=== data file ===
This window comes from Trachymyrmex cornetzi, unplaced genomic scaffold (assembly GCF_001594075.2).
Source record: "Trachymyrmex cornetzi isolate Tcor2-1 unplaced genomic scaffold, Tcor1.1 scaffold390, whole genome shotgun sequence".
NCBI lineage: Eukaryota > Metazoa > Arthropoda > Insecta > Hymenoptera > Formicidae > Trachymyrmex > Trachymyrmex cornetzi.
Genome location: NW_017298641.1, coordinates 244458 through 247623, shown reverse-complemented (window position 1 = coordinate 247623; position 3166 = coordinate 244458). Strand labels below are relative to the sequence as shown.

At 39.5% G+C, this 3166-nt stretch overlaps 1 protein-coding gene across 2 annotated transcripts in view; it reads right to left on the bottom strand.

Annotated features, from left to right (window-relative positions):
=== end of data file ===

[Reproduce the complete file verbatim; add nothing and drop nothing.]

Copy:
This window comes from Trachymyrmex cornetzi, unplaced genomic scaffold (assembly GCF_001594075.2).
Source record: "Trachymyrmex cornetzi isolate Tcor2-1 unplaced genomic scaffold, Tcor1.1 scaffold390, whole genome shotgun sequence".
NCBI lineage: Eukaryota > Metazoa > Arthropoda > Insecta > Hymenoptera > Formicidae > Trachymyrmex > Trachymyrmex cornetzi.
Genome location: NW_017298641.1, coordinates 244458 through 247623, shown reverse-complemented (window position 1 = coordinate 247623; position 3166 = coordinate 244458). Strand labels below are relative to the sequence as shown.

At 39.5% G+C, this 3166-nt stretch overlaps 1 protein-coding gene across 2 annotated transcripts in view; it reads right to left on the bottom strand.

Annotated features, from left to right (window-relative positions):